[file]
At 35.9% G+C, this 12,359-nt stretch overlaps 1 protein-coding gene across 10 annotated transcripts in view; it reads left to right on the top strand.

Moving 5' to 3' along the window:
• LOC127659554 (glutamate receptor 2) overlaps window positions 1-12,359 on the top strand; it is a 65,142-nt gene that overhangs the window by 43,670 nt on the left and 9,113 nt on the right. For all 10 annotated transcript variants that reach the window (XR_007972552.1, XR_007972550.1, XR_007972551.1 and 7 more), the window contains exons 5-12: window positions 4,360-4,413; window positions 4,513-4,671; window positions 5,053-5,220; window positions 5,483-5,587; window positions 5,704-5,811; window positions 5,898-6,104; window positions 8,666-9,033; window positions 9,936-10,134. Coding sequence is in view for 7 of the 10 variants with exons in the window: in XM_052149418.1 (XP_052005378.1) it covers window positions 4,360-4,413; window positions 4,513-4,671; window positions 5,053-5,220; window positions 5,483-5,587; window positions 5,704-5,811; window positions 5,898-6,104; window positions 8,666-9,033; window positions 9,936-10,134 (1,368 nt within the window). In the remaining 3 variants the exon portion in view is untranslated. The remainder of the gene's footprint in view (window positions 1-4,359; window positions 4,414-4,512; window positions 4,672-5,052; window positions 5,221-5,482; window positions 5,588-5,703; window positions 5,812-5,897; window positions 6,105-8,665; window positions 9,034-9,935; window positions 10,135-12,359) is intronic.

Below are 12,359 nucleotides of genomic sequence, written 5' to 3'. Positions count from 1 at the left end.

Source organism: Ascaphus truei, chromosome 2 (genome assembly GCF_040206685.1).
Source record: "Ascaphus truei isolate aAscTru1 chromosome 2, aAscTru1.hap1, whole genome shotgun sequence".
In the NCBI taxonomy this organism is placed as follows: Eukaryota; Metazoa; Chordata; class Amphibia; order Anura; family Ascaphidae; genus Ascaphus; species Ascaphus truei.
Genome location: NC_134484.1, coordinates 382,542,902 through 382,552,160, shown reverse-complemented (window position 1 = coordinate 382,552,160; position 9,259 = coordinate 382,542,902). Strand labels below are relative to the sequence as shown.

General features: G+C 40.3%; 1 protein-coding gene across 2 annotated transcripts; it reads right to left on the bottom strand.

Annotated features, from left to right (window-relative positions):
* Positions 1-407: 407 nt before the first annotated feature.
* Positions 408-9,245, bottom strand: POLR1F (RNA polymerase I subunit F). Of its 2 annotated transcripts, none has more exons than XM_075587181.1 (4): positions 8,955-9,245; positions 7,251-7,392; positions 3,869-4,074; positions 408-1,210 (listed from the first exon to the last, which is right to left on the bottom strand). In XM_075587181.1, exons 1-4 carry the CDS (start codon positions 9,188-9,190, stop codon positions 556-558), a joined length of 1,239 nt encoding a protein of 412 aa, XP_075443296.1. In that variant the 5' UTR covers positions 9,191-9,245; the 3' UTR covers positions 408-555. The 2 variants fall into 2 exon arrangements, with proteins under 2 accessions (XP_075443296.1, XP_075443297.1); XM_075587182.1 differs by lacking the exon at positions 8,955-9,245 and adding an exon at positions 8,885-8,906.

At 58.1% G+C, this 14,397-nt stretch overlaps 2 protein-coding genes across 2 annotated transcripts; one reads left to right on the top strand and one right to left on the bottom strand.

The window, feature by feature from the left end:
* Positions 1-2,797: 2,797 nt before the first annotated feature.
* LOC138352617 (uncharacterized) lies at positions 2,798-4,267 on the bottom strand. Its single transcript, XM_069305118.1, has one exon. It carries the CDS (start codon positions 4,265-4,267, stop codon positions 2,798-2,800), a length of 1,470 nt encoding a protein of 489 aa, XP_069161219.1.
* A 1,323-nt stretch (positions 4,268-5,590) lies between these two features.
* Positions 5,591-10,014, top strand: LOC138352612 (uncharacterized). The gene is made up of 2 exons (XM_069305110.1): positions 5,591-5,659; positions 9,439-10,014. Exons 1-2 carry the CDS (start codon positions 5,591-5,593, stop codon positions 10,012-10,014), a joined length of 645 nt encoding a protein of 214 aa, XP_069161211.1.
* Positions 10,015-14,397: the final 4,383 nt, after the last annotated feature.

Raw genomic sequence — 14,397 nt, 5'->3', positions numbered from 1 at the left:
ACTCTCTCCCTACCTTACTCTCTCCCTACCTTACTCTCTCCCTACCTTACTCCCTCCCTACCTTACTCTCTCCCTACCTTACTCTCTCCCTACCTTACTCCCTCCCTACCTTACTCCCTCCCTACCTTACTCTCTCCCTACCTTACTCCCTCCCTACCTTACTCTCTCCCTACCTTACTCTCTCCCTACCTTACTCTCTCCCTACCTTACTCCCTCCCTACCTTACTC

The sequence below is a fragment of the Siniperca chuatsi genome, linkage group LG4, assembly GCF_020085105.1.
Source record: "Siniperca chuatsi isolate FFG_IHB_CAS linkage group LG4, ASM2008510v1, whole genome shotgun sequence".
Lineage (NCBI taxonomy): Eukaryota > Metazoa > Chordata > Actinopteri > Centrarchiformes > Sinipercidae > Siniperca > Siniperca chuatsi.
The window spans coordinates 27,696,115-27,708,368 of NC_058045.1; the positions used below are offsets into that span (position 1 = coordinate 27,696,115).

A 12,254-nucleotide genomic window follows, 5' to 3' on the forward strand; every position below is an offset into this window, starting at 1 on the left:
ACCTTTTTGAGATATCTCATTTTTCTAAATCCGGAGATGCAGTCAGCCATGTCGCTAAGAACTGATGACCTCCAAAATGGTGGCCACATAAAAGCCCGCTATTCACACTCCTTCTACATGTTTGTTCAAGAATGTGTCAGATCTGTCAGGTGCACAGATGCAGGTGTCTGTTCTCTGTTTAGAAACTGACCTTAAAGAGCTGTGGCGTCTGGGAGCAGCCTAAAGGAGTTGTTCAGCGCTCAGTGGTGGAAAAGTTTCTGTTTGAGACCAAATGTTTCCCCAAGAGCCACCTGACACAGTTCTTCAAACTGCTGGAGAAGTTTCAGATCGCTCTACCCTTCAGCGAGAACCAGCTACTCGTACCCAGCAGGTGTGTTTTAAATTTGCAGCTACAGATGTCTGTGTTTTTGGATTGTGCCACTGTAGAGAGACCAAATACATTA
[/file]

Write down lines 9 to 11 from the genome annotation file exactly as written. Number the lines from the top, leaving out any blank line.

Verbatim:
General features: G+C 40.3%; 1 protein-coding gene across 2 annotated transcripts; it reads right to left on the bottom strand.

Annotated features, from left to right (window-relative positions):
* Positions 1-407: 407 nt before the first annotated feature.